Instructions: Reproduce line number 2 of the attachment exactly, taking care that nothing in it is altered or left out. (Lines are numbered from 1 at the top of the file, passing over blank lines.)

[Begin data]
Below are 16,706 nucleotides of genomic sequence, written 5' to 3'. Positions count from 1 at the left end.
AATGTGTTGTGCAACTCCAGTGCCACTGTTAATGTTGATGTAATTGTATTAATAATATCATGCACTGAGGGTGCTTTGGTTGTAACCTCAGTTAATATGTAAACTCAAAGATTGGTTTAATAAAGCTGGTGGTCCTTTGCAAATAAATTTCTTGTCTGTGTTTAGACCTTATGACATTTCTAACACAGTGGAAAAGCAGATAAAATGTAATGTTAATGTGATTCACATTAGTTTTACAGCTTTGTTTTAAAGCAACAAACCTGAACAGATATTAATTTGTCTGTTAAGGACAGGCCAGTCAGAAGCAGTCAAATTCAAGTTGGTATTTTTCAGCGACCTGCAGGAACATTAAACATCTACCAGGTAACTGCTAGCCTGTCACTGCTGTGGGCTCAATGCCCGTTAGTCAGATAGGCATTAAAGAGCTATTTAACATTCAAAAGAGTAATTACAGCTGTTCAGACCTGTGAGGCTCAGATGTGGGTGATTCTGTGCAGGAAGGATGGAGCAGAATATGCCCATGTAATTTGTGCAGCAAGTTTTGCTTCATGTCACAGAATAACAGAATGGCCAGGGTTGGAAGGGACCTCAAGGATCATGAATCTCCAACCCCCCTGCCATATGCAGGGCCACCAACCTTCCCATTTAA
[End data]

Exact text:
AATGTGTTGTGCAACTCCAGTGCCACTGTTAATGTTGATGTAATTGTATTAATAATATCATGCACTGAGGGTGCTTTGGTTGTAACCTCAGTTAATATGTAAACTCAAAGATTGGTTTAATAAAGCTGGTGGTCCTTTGCAAATAAATTTCTTGTCTGTGTTTAGACCTTATGACATTTCTAACACAGTGGAAAAGCAGATAAAATGTAATGTTAATGTGATTCACATTAGTTTTACAGCTTTGTTTTAAAGCAACAAACCTGAACAGATATTAATTTGTCTGTTAAGGACAGGCCAGTCAGAAGCAGTCAAATTCAAGTTGGTATTTTTCAGCGACCTGCAGGAACATTAAACATCTACCAGGTAACTGCTAGCCTGTCACTGCTGTGGGCTCAATGCCCGTTAGTCAGATAGGCATTAAAGAGCTATTTAACATTCAAAAGAGTAATTACAGCTGTTCAGACCTGTGAGGCTCAGATGTGGGTGATTCTGTGCAGGAAGGATGGAGCAGAATATGCCCATGTAATTTGTGCAGCAAGTTTTGCTTCATGTCACAGAATAACAGAATGGCCAGGGTTGGAAGGGACCTCAAGGATCATGAATCTCCAACCCCCCTGCCATATGCAGGGCCACCAACCTTCCCATTTAA